Ordinarily, I get my daily world news, my sense of living in a "real world" (those two words my Cottey students used to denote that fabled place to which they were headed from this monastery, after graduation), by skimming through this almost-daily newspaper, reading selected articles in Time and Newsweek, and watching the "NBC Nightly News, with Brian Williams."
TV evening news is only half an hour long (expanded by 15 minutes from the quarter-hour it used to last when I was a kid). And not even all this is what I'd call "hard news": NBC, trying to ward off viewer complaints that everything they report on is so "depressing" and "negative," has tried to end their programs with a "positive" or "up-beat" kind of coda: a news snippet, for example, of a retired man in Delaware, Ohio, sewing kids' leather first-baseman's mitts back together free of charge; a Utica, New York, woman's club holding a bake sale to raise enough money to buy a teenage blind black girl a pocket-size, designer-style container of spray mace; or a Keokuk, Iowa, real estate agent traveling to Sioux City, at his own expense, to return to the man whose address he'd found therein a money-stuffed wallet he'd found in the restroom of United flight 94, headed for Detroit. That kind of thing.
With this type of TV (or radio) format, I think, it's sometimes possible to be misled -- or to mislead oneself --into thinking the world's just humming along at a comfortable and comforting pace.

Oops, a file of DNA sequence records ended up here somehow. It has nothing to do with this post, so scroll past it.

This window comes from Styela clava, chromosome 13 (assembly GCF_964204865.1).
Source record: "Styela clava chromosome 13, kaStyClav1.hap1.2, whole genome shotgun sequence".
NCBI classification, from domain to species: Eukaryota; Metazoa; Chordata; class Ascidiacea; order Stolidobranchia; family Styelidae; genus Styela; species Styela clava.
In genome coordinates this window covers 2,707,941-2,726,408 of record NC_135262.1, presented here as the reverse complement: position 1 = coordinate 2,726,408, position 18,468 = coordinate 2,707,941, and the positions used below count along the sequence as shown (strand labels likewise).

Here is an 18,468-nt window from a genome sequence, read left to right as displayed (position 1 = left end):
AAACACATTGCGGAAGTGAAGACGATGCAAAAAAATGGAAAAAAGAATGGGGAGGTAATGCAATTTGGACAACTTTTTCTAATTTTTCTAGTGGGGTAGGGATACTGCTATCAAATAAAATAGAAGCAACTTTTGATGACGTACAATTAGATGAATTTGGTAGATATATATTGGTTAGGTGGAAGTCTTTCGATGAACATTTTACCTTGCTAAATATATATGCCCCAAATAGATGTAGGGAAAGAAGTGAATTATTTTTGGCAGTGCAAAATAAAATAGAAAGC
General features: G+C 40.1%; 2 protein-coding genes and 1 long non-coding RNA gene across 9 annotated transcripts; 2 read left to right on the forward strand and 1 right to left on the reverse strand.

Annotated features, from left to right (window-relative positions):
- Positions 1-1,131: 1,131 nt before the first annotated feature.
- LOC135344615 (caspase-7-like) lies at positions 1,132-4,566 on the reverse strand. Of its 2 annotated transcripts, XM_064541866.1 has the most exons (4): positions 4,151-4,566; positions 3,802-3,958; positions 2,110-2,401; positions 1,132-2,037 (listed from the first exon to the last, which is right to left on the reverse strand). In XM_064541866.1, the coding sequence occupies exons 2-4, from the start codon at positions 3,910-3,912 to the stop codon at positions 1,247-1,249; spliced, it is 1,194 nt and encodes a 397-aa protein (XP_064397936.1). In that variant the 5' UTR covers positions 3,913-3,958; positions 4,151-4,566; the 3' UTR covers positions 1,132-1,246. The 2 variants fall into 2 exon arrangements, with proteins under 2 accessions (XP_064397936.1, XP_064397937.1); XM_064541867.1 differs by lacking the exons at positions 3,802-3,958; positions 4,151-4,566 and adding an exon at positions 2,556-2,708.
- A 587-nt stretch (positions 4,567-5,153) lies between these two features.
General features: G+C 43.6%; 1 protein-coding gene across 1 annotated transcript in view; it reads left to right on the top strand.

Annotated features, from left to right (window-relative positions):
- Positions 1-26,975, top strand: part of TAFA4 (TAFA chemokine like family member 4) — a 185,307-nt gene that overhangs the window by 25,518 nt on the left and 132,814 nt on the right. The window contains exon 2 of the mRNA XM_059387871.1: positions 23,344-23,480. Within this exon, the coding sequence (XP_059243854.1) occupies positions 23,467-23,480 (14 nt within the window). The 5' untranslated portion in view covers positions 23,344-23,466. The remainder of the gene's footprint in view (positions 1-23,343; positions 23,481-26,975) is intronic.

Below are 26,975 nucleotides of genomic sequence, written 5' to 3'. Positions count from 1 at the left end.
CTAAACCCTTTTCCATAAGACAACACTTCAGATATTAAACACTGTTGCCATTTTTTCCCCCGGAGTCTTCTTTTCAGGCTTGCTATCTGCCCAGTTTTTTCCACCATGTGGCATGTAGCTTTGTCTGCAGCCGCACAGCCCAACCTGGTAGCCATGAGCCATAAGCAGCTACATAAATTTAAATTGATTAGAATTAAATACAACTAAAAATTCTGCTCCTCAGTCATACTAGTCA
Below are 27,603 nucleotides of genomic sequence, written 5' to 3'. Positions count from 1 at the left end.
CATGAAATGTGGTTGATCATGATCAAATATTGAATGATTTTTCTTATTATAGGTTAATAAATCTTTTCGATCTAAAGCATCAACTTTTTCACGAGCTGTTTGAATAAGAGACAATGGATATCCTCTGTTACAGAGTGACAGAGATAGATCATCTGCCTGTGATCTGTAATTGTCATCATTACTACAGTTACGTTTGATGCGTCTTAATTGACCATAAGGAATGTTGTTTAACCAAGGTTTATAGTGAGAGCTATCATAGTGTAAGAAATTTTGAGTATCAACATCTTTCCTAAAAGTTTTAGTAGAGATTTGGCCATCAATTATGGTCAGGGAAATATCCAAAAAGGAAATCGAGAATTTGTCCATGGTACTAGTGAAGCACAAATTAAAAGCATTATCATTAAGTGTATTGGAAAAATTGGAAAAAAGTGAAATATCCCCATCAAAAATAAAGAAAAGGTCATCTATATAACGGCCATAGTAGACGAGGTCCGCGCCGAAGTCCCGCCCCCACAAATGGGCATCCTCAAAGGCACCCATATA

This past Monday evening, however -- partly because one of the sons of my "best man" works as a special assistant to the Fox reporter Bill O'Reilly, in New York, I turned, for the first time, really, for my daily TV news fix to the Fox TV station.
What a jolt! The Fox TV newsroom seemed all atwitter, as if an A-bomb had been rumored to be dropped on mid-town Manhattan shortly before midnight! Let's say NBC's Brian Williams delivers the news at approximately 8 words each second and CBS's Katie Couric delivers it at 6 in the same time. Well, Fox reporters, who I'm sure aren't nearly as familiar to us as those stars, must speak at nearly twice the speed. With the result that I found my heartbeat increasing and my eyes opening to stare-mode. Well, I thought, their higher-ups must have instructed them, upon penalty of firing if they disobeyed, to do that, as a way to increase viewer ratings. Yes, I found myself paying more attention to Fox reporters than to Brian or Katie.
Probably one of the results of the increased tempo of Fox hosts O'Reilly and his Fox ilk. is that in interviewing people like Barack Obama, O'Reilly sometimes comes across as a rude and thoughtless boor, interrupting the interviewee time after time after time, like a loaded dump truck, honking, then plowing the Chevy ahead of him off the road at a Stop sign.
O'Reilly, it appears, doesn't really care for what the other fellow has to say, he cares only about what he himself has to say, and the high marks he receives for shouting down his guests. It's not really an interview; it's a yelling match.
But it's not only the words that tumble over each other on Fox, it's the news stories themselves. Yesterday, the main story seemed to have been the government's take-over of AIG, and the effects that might have on the public's understanding that there'd be no more buy-outs after Bear-Stearns. But the experts' discussion of that was interrupted by news that OJ Simpson's trial (part II) was beginning. And that, in turn, was interrupted by ghastly videos of the night-before's tornadoes and floods that struck everywhere except here in Nevada. Those videos, in turn, were displaced by videos showing the horrible California train accident apparently caused by an engineer sending a text message.
I thought I'd stumbled onto the Old Testament channel!